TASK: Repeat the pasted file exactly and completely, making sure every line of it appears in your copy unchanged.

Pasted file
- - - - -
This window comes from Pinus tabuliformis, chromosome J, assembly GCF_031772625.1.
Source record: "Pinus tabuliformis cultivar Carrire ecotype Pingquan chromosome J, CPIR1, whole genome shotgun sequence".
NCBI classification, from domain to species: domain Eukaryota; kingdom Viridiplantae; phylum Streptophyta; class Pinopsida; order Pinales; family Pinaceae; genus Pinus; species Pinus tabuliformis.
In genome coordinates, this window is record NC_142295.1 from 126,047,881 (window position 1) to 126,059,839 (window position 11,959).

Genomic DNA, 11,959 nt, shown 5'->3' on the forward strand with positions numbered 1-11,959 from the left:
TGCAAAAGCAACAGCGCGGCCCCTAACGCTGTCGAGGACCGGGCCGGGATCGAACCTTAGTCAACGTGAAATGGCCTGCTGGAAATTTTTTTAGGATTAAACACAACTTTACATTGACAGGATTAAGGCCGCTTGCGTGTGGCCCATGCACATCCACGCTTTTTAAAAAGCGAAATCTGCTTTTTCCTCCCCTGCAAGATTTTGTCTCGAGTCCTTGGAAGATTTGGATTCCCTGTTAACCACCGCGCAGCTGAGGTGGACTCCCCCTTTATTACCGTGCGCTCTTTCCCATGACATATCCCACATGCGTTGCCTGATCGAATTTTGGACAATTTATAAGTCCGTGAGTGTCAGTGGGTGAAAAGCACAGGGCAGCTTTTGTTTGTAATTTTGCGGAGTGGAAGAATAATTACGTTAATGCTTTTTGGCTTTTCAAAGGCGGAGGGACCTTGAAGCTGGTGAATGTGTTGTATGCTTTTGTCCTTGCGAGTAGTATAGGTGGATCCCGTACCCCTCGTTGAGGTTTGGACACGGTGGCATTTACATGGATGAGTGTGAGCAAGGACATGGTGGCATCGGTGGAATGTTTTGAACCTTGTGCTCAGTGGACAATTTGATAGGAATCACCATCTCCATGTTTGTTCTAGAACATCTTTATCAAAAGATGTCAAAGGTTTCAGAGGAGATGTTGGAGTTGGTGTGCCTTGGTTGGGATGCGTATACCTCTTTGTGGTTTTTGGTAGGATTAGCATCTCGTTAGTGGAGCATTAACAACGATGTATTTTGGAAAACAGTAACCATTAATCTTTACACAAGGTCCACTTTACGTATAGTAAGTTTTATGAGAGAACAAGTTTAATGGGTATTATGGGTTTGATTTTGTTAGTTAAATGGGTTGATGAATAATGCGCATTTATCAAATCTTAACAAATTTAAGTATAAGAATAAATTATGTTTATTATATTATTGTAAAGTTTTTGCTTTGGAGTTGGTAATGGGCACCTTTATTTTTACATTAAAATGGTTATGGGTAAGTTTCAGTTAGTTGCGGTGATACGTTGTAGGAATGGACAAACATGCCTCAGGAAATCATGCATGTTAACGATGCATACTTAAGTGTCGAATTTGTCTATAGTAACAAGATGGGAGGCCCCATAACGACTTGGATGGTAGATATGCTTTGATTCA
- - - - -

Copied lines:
This window comes from Pinus tabuliformis, chromosome J, assembly GCF_031772625.1.
Source record: "Pinus tabuliformis cultivar Carrire ecotype Pingquan chromosome J, CPIR1, whole genome shotgun sequence".
NCBI classification, from domain to species: domain Eukaryota; kingdom Viridiplantae; phylum Streptophyta; class Pinopsida; order Pinales; family Pinaceae; genus Pinus; species Pinus tabuliformis.
In genome coordinates, this window is record NC_142295.1 from 126,047,881 (window position 1) to 126,059,839 (window position 11,959).

Genomic DNA, 11,959 nt, shown 5'->3' on the forward strand with positions numbered 1-11,959 from the left:
TGCAAAAGCAACAGCGCGGCCCCTAACGCTGTCGAGGACCGGGCCGGGATCGAACCTTAGTCAACGTGAAATGGCCTGCTGGAAATTTTTTTAGGATTAAACACAACTTTACATTGACAGGATTAAGGCCGCTTGCGTGTGGCCCATGCACATCCACGCTTTTTAAAAAGCGAAATCTGCTTTTTCCTCCCCTGCAAGATTTTGTCTCGAGTCCTTGGAAGATTTGGATTCCCTGTTAACCACCGCGCAGCTGAGGTGGACTCCCCCTTTATTACCGTGCGCTCTTTCCCATGACATATCCCACATGCGTTGCCTGATCGAATTTTGGACAATTTATAAGTCCGTGAGTGTCAGTGGGTGAAAAGCACAGGGCAGCTTTTGTTTGTAATTTTGCGGAGTGGAAGAATAATTACGTTAATGCTTTTTGGCTTTTCAAAGGCGGAGGGACCTTGAAGCTGGTGAATGTGTTGTATGCTTTTGTCCTTGCGAGTAGTATAGGTGGATCCCGTACCCCTCGTTGAGGTTTGGACACGGTGGCATTTACATGGATGAGTGTGAGCAAGGACATGGTGGCATCGGTGGAATGTTTTGAACCTTGTGCTCAGTGGACAATTTGATAGGAATCACCATCTCCATGTTTGTTCTAGAACATCTTTATCAAAAGATGTCAAAGGTTTCAGAGGAGATGTTGGAGTTGGTGTGCCTTGGTTGGGATGCGTATACCTCTTTGTGGTTTTTGGTAGGATTAGCATCTCGTTAGTGGAGCATTAACAACGATGTATTTTGGAAAACAGTAACCATTAATCTTTACACAAGGTCCACTTTACGTATAGTAAGTTTTATGAGAGAACAAGTTTAATGGGTATTATGGGTTTGATTTTGTTAGTTAAATGGGTTGATGAATAATGCGCATTTATCAAATCTTAACAAATTTAAGTATAAGAATAAATTATGTTTATTATATTATTGTAAAGTTTTTGCTTTGGAGTTGGTAATGGGCACCTTTATTTTTACATTAAAATGGTTATGGGTAAGTTTCAGTTAGTTGCGGTGATACGTTGTAGGAATGGACAAACATGCCTCAGGAAATCATGCATGTTAACGATGCATACTTAAGTGTCGAATTTGTCTATAGTAACAAGATGGGAGGCCCCATAACGACTTGGATGGTAGATATGCTTTGATTCA